Labor & Agents: Filings challenge league, union ‘Suite’ gifts, and even a few ugly ones JMI gets Clemson rights in $68M deal Alabama scores some serious bling CFP champ could unwrap $5,600 in gifts Armstrong wins over coaches with his character OSU’s ‘paddle people’ become a brand A fix for conference realignment Bob McNair on ... Tracking AD hiring trends
SBJ/March 18 - 24, 2002/Labor Agents
Officials ask whether agent got clients before license
Published March 18, 2002
Florida state officials are trying to find out whether sports agent and former Jacksonville Jaguars senior vice president Michael Huyghue contacted and signed players from Florida's top college football programs before receiving an agent's license.
"We are investigating allegations of unlicensed activity by this particular athlete agent," said Lonnie Parizek, spokeswoman for the Florida Department of Business and Professional Regulation. "We are just now starting the investigation."
A document provided by the department states, "It is alleged that subject has contacted and signed contracts to represent student athletes at [Florida State University], [University of Florida], and [University of Miami] before receiving his license."
The department wouldn't release information on the source of the allegations.
Under Florida law, anyone who recruits a student athlete "for any type of financial gain" must be licensed. Penalties for violation range from as little as a "letter of guidance" to revocation of the agent's license, Parizek said.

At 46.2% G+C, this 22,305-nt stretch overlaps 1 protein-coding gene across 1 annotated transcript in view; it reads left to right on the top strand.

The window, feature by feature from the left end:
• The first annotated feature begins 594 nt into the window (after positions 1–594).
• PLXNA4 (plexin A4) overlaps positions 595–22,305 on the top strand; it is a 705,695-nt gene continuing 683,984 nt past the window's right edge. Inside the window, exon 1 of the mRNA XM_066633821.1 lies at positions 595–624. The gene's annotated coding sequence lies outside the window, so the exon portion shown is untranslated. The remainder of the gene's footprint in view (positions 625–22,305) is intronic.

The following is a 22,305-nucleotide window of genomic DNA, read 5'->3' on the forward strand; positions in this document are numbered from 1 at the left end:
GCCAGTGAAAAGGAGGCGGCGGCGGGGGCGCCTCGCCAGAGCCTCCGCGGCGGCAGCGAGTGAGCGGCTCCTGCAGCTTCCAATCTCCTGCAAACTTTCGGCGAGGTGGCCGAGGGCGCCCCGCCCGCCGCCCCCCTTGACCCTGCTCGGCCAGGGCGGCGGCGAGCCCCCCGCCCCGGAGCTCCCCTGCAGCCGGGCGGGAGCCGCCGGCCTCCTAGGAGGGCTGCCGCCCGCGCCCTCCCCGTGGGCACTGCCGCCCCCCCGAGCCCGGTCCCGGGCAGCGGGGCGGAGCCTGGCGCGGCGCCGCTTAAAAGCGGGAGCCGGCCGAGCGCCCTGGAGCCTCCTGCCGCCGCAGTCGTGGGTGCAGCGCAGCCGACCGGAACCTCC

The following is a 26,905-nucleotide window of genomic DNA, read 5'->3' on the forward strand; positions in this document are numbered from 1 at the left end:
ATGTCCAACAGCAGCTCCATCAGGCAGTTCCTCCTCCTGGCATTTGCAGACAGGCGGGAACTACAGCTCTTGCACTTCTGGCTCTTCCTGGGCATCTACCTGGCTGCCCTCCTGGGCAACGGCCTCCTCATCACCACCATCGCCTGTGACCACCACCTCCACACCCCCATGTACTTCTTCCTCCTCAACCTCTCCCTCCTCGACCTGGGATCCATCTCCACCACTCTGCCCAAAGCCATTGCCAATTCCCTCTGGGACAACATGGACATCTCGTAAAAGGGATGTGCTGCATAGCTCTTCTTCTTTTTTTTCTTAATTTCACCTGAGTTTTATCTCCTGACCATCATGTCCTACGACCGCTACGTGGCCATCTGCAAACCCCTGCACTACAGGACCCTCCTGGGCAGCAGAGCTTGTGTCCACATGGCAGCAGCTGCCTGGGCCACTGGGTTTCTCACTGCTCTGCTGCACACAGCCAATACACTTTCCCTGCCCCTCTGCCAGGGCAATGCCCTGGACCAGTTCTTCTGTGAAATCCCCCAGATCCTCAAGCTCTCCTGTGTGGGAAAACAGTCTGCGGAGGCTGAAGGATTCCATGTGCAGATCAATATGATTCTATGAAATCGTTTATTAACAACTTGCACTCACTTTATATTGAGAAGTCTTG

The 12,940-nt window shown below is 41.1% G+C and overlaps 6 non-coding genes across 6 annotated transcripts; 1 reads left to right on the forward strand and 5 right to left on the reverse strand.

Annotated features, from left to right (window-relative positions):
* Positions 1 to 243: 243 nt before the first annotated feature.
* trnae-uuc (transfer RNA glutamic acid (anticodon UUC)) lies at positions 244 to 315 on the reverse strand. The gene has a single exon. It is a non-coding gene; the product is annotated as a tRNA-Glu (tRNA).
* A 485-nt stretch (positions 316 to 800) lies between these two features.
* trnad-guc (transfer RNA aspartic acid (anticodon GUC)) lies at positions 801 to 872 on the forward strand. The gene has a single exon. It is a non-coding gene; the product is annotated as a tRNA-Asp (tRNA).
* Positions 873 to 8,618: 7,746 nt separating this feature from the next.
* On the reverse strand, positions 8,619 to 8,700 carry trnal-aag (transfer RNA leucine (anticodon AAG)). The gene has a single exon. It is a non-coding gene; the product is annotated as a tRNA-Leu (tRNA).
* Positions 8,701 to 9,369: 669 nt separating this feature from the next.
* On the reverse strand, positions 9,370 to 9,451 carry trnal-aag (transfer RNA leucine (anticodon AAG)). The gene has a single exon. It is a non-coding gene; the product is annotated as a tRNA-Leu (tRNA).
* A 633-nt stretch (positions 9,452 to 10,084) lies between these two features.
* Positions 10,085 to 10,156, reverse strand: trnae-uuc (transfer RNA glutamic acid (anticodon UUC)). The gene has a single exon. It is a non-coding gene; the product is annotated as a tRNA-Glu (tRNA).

Michael Huyghue, an agent since January.
"We did inform Mr. Huyghue he was under investigation on the alleged activity," Parizek said, "but there is no other information other than that."
Huyghue, who left the Jaguars to open Axcess Sports & Entertainment in November, said he has done nothing wrong.
On Thursday, Huyghue said he and state investigator Robert Cook "bumped into each other" Wednesday at an NFL scouting workout at the University of Florida in Gainesville. Huyghue said he learned that a complaint had been filed but heard no mention of an investigation.
Investigators are waiting to find "enough sufficiency in the complaint to warrant an investigation," Huyghue said.
Huyghue told SportsBusiness Journal on Jan. 10 that Axcess had signed three University of Miami players — including Phillip Buchanon, who is expected to be a top draft pick — to documents he called "company forms."
When he gave that interview, Huyghue had not taken the Florida agents test or the certification test from the NFL Players Association, which oversees NFL agents.
Huyghue, who negotiated player contracts while with the Jaguars, passed the Florida agents test Jan. 17 and received the license the next day, Parizek said.
The NFLPA gave its certification test on Jan. 11 and informed the agents of the results in late January, said NFL agents.
Huyghue said the NFLPA told him he could begin signing clients to standard representation forms after Jan. 24. He said he was able to sign the Miami players to the "company forms" because he had received "provisional certification" from the NFLPA.
"We were told provisionally we could do that at the time," Huyghue said. "We could not hold ourselves out as certified agents."
NFLPA general counsel Richard Berthelsen tells a different story.
"There is no such thing as a provisional certification," Berthelsen said. "We are aware of [the state investigation], and if and when the authorities provide us with evidence that he committed a Florida state law violation, the matter will be turned over to our disciplinary committee."
Devan Stuart writes for The Business Journal in Jacksonville.